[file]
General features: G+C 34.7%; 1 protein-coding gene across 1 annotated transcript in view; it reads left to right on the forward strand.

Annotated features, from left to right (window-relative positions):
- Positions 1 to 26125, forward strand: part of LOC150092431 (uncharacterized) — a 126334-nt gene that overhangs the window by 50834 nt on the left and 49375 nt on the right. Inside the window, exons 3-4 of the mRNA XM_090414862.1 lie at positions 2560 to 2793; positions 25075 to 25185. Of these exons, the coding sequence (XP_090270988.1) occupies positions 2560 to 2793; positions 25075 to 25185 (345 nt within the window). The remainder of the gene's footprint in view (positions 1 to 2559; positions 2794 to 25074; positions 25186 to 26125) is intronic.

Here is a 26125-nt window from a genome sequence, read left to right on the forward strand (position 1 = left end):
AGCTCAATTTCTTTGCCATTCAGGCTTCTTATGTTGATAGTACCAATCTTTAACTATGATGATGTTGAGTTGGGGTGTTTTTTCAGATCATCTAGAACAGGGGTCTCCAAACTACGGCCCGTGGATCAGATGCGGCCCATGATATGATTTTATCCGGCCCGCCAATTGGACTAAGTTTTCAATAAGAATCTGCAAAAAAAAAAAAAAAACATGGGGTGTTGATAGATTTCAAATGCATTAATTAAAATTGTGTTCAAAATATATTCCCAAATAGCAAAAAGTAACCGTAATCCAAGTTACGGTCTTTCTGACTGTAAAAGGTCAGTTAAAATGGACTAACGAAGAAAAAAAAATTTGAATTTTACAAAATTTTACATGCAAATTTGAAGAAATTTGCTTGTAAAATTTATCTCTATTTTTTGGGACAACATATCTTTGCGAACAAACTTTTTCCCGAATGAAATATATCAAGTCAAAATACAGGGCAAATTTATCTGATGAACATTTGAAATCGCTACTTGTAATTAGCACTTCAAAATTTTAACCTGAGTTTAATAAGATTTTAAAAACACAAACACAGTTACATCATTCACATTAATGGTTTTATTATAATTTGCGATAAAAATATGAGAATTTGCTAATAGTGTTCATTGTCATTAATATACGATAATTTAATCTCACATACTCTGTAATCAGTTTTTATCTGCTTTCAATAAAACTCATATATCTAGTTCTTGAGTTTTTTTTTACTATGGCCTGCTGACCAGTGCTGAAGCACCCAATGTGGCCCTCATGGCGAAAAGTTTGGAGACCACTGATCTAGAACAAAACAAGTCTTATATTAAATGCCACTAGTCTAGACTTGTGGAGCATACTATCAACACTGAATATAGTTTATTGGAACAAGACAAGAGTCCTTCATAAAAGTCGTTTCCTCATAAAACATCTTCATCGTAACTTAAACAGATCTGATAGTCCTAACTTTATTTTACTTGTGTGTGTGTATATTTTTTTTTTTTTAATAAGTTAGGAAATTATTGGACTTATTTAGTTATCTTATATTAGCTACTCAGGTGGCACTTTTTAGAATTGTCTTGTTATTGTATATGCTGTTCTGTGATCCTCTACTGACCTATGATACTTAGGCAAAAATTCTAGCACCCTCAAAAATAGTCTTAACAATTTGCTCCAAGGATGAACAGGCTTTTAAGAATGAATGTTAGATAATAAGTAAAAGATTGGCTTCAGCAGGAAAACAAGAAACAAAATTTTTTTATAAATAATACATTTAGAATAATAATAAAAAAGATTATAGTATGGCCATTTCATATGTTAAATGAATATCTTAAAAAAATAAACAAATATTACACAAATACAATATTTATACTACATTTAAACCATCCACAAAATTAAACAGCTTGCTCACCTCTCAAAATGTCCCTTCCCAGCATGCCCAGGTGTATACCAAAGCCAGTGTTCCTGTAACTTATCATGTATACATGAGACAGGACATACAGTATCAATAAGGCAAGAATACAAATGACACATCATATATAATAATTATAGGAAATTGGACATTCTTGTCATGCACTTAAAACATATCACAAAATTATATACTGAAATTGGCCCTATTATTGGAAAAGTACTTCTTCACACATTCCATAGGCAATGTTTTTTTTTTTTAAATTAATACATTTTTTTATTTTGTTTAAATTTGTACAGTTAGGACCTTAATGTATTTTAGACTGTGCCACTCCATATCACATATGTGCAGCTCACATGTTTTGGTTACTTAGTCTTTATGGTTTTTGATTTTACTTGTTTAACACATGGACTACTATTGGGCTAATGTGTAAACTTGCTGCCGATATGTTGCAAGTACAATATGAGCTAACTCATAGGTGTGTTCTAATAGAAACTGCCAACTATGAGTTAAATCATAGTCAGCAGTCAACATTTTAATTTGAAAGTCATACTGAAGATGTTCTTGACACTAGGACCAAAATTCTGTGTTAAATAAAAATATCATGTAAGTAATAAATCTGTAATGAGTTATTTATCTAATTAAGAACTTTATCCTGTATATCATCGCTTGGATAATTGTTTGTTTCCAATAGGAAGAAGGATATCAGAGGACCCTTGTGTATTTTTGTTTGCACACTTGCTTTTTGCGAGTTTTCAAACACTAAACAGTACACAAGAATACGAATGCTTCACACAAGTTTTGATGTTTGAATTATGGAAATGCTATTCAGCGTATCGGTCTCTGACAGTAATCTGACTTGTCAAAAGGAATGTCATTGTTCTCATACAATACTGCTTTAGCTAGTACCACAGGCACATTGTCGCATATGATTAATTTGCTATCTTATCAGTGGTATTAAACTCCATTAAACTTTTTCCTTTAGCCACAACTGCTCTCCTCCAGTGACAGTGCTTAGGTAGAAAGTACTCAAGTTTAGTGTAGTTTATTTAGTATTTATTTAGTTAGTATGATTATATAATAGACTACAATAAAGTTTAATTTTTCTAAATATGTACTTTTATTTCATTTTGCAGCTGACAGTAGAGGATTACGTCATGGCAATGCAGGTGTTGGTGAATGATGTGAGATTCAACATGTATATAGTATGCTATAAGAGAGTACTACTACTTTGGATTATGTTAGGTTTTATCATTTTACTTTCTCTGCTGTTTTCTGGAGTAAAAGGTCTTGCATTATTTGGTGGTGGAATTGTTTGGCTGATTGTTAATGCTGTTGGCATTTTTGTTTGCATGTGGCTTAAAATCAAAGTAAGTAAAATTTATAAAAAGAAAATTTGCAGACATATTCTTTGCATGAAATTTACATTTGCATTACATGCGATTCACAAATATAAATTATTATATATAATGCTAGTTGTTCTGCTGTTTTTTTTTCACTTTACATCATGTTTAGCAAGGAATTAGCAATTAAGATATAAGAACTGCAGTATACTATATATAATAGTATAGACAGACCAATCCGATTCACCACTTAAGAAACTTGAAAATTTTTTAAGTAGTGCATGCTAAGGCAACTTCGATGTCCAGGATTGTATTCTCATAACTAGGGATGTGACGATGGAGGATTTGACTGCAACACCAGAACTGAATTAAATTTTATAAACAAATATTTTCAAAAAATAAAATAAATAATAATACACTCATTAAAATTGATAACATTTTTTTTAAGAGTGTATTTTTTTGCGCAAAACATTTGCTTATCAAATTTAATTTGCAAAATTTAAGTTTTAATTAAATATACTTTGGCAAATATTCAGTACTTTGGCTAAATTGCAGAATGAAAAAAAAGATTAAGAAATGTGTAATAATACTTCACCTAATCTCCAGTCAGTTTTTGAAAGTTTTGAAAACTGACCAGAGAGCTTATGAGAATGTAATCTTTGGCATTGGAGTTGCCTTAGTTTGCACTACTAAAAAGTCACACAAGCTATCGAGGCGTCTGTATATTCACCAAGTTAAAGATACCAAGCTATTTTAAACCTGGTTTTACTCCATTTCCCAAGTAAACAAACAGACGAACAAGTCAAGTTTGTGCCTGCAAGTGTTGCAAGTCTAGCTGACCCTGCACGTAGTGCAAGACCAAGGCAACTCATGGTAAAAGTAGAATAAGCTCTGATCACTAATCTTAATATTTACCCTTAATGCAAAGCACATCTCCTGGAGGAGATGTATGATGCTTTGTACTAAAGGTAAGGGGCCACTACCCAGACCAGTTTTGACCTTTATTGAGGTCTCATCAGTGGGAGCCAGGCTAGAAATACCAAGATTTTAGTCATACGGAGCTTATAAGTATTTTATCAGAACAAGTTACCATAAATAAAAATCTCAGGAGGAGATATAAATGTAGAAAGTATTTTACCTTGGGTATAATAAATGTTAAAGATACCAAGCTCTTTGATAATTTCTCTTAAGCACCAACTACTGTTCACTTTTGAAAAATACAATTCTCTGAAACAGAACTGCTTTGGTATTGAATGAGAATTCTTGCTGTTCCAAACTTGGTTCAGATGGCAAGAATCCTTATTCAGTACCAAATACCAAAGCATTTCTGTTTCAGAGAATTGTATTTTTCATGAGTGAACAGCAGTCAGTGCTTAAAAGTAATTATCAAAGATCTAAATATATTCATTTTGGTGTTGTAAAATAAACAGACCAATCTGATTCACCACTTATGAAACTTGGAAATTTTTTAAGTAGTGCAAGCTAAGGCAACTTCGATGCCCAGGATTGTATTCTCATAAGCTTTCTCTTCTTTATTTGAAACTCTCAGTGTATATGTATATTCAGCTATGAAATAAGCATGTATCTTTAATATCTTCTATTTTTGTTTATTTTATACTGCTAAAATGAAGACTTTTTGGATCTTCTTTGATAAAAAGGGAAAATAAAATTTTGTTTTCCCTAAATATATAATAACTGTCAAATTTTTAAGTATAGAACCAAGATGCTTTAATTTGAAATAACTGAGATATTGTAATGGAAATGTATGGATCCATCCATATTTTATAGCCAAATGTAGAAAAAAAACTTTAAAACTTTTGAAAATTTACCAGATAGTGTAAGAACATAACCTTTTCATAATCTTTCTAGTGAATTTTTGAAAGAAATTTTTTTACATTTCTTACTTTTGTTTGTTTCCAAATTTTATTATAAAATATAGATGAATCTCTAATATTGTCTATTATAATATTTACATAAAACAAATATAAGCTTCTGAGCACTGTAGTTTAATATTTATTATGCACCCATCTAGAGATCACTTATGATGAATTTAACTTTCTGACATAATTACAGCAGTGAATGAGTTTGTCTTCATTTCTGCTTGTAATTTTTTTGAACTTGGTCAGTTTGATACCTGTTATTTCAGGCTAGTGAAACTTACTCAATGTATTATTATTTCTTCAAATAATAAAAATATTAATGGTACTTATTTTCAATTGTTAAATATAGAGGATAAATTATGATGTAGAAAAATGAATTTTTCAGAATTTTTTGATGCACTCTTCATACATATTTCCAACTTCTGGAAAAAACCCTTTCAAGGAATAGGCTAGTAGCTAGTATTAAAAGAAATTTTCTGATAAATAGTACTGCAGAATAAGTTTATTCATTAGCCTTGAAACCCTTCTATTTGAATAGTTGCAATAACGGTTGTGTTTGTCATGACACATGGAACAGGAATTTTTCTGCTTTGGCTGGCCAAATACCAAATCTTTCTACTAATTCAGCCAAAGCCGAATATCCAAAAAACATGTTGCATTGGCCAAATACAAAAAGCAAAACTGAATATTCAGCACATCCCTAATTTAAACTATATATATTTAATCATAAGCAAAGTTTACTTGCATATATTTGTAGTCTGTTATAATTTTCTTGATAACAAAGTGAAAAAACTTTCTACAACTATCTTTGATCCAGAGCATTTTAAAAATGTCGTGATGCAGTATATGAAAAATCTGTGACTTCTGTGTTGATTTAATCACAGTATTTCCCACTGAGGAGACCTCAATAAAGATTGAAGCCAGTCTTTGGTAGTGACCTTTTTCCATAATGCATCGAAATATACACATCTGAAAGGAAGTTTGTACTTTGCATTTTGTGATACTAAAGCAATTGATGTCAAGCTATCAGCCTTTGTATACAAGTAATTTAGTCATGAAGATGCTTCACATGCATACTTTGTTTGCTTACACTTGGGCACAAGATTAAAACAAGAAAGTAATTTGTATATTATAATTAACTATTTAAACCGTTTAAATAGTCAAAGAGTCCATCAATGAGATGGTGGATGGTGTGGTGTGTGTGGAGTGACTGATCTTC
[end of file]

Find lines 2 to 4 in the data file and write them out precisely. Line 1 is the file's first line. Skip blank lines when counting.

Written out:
Annotated features, from left to right (window-relative positions):
- Positions 1 to 26125, forward strand: part of LOC150092431 (uncharacterized) — a 126334-nt gene that overhangs the window by 50834 nt on the left and 49375 nt on the right. Inside the window, exons 3-4 of the mRNA XM_090414862.1 lie at positions 2560 to 2793; positions 25075 to 25185. Of these exons, the coding sequence (XP_090270988.1) occupies positions 2560 to 2793; positions 25075 to 25185 (345 nt within the window). The remainder of the gene's footprint in view (positions 1 to 2559; positions 2794 to 25074; positions 25186 to 26125) is intronic.

Here is a 26125-nt window from a genome sequence, read left to right on the forward strand (position 1 = left end):